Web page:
FIG. 15 shows the average value of the density of two points (that is, two patterns of each color in FIG. 12) shifted by a half cycle on the sine curve when the density variation of the sine curve shown in FIG. 14 occurs. It is a graph. As shown in the figure, density fluctuations are offset. In this way, the same toner pattern is generated by shifting by an interval corresponding to the half circumference of the developing roller, and the density average is taken, thereby canceling the density fluctuation caused by the shake of the developing roller 5 and stabilizing the density control. . For the same reason, among the toner patterns with different area ratios created in S7 in FIG. 2, the same toner patterns used for printing control are created for each color by separating them by an interval corresponding to a half circumference of the developing roller. May be set as the target value.

  Also, in the edge toner pattern of FIG. 12, the lowermost black pattern is an intermediate density pattern, particularly a dot pattern with an area ratio of 50%. The reason why such a pattern is used is that, as can be seen from FIG. 6 showing the regular reflection sensor output characteristics for black toner, the change in sensor output with respect to the change in density becomes small in the region where the toner pattern density (reflection density) is high, and the sensitivity Because it goes down. Therefore, it is desirable to set the toner pattern density for printing control in the region A where the change in sensor output with respect to the change in toner pattern density is an intermediate density in FIG. The range of the region A is an area ratio of about 70% or less. Since it is important to compensate for the maximum density, the pattern density should be high. Therefore, the lower limit of the pattern density is 30%.

  Further, it is desirable that the black intermediate density dot pattern of FIG. 12 is formed by linearly arranging dots in the sub-scanning direction B, which is the moving direction of the intermediate transfer belt 12, as shown in FIG. If dots are arranged in the main scanning direction as shown in FIG. 16B, the dot position may fluctuate as shown in FIG. 16C due to fluctuations in the transfer belt linear velocity, and the pattern density becomes unstable. is there. The arrangement of the dot pattern can be easily created by putting pattern image data in the controller 50.

  Returning to FIG. 11, the formed toner pattern passes under the sensors 40F and 40R, and the reflection density is detected (S13 in FIG. 11). The data sampling method at this time is substantially the same as that at the time of reading the toner pattern created by the above-mentioned laser full lighting. That is, from the pattern writing timing, the time for the pattern to come directly under the sensor from the layout and the process linear velocity is known. Therefore, the light emitting element 40B-1 is turned on slightly earlier than that time, and the sensor output for the pattern position or pattern density is specified from the point where the light emitting element 40B-1 falls below a predetermined threshold.

  In this embodiment, the average density of two identical dot patterns is calculated as shown in FIG. Then, the reflection density found from the sensor output is compared with the density target value X determined in the previous non-printing control to adjust any one of the target toner density, the light amount, and the developing bias (FIG. 11, S14). If the reflection density is lower than the density target value X, the control target value of the toner density may be increased, the amount of light is increased, or the absolute value of the developing bias may be increased. Conversely, if the reflection density is higher than the density target value X, What is necessary is just to reduce these. The amount of change is determined experimentally according to the individual image forming apparatus. Since the amount of light to be written can be increased or decreased relatively faster than the toner density, the amount of light is adjusted in the apparatus of this embodiment.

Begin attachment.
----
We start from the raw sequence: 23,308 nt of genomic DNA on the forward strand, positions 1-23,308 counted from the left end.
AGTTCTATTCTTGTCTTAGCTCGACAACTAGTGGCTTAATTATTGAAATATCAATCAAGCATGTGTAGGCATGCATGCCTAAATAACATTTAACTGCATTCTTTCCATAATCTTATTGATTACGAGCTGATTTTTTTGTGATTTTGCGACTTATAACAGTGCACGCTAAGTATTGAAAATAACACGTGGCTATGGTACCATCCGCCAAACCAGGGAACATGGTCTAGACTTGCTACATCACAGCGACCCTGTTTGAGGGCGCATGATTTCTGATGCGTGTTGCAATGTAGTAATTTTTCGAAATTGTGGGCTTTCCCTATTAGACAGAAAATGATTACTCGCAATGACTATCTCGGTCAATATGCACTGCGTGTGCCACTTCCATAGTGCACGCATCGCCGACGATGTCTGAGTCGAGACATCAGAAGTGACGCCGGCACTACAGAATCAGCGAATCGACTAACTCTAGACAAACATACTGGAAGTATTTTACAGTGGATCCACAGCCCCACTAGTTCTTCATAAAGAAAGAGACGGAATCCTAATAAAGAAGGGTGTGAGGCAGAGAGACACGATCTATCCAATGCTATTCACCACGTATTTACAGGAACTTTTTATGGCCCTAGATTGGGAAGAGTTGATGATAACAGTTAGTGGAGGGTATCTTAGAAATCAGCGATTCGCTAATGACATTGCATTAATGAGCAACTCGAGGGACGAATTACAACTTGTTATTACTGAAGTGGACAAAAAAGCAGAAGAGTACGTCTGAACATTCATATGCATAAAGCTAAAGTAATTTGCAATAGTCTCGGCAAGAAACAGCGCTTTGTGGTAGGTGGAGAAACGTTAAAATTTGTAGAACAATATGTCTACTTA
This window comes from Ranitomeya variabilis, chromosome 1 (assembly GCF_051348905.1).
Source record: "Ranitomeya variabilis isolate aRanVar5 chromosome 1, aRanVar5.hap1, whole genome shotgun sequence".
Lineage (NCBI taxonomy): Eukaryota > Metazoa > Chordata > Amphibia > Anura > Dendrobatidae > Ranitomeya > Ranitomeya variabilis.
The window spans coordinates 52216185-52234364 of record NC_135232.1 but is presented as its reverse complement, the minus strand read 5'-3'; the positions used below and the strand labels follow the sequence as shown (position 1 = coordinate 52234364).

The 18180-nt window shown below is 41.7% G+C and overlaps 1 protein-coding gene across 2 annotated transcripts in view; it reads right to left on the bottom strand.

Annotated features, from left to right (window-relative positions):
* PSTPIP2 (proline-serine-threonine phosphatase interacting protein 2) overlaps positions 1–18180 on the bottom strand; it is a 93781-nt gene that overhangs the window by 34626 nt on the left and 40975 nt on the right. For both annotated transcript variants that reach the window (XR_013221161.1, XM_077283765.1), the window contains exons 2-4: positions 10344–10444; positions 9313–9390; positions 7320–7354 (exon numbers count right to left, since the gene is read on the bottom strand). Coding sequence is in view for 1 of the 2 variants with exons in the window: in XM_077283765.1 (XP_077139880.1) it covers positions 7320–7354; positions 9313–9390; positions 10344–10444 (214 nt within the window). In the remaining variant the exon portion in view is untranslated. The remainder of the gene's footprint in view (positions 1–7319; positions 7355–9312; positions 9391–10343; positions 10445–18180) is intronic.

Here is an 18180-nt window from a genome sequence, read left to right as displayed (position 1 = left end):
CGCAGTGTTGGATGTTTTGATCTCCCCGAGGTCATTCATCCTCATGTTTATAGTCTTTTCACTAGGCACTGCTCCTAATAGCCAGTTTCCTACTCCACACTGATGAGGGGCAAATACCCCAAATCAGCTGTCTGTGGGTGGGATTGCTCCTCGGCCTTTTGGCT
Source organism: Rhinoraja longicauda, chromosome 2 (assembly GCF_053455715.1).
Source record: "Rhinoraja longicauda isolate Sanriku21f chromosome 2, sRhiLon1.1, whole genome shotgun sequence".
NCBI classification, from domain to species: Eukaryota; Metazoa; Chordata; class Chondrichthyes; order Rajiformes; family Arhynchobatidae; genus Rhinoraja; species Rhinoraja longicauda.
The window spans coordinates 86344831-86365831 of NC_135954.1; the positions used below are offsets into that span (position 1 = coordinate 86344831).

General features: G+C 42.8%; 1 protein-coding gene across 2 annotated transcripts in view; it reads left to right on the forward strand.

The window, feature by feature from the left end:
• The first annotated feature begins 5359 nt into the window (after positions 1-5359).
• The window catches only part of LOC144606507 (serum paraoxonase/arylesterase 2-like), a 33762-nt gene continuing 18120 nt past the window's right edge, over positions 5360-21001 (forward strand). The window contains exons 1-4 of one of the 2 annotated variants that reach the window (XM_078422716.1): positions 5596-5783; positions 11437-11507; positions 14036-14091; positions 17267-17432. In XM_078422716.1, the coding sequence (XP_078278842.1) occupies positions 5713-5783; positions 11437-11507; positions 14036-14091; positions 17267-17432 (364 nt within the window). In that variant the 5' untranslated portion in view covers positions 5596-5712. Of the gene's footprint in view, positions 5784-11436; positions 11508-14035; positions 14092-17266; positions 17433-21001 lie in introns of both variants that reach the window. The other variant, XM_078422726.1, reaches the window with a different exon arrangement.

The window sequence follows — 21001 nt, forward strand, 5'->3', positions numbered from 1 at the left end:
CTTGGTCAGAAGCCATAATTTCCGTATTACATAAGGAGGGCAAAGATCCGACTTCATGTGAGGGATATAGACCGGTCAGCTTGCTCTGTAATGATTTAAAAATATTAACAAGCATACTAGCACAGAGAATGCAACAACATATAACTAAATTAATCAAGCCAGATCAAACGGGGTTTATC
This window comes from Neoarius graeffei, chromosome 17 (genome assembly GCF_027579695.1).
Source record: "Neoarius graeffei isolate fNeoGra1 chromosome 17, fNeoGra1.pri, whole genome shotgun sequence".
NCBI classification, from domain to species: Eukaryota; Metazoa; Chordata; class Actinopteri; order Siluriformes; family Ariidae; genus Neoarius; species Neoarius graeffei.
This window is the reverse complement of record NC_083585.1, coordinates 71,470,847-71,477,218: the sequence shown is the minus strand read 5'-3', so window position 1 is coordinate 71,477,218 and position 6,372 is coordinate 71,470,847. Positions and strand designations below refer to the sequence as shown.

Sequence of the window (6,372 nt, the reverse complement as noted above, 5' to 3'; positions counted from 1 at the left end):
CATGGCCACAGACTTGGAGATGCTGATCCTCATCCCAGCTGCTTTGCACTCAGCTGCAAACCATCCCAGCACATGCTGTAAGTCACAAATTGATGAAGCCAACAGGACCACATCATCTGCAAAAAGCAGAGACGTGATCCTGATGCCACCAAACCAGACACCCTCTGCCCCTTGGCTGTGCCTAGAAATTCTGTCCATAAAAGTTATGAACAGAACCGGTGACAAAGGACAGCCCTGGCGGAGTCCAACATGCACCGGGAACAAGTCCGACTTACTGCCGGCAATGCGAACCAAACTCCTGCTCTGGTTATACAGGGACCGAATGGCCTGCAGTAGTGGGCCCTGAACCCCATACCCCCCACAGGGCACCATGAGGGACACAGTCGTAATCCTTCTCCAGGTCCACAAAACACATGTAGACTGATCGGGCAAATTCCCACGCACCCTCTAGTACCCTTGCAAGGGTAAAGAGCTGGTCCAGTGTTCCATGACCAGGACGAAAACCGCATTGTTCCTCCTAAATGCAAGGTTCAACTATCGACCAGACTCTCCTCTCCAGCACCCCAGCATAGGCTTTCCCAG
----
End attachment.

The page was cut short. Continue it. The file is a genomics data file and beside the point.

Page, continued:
As described above, in this embodiment, a plurality of toner patterns are formed at the time of non-printing, the image forming conditions are set with high accuracy, and a smaller number of edge toner patterns are formed in parallel with the output image at the time of printing. Since the density control is performed while detecting and maintaining the same state as that during non-printing, the stable state of the image can be maintained longer than when only density control during non-printing is performed. In addition, finer density control can be performed than when only density control during printing is performed.

  In FIG. 12, the edge toner pattern is created in addition to the output image. However, when the size of the paper S is large, the edge toner pattern may not be created. In order to create the edge toner pattern of the non-image area in parallel with the output image of the image area up to the maximum size paper, the width of the intermediate transfer belt 12 must be made larger than that of the maximum size paper, and image formation is performed accordingly. The device 1 is also large. On the other hand, users rarely use the maximum size paper. Therefore, the control at the time of printing is performed when a small size paper is used, and the control at the time of printing may not be performed when the maximum size paper is used.

  Further, in the apparatus of the present embodiment, when the printing time control is performed even for the maximum size paper, the width of the secondary transfer roller 18 corresponds to the width of the maximum size paper, and the end portion on the intermediate transfer belt 12 is used. It is sufficient that the toner pattern has a size that does not hit the secondary transfer roller 18. In this way, the end toner pattern does not contact the secondary transfer roller 18, so that it is not necessary to separate the secondary transfer roller 18 from the intermediate transfer belt 12. In the non-printing control, the secondary transfer roller 18 is separated by a contact / separation mechanism (not shown) so as not to contact the toner pattern.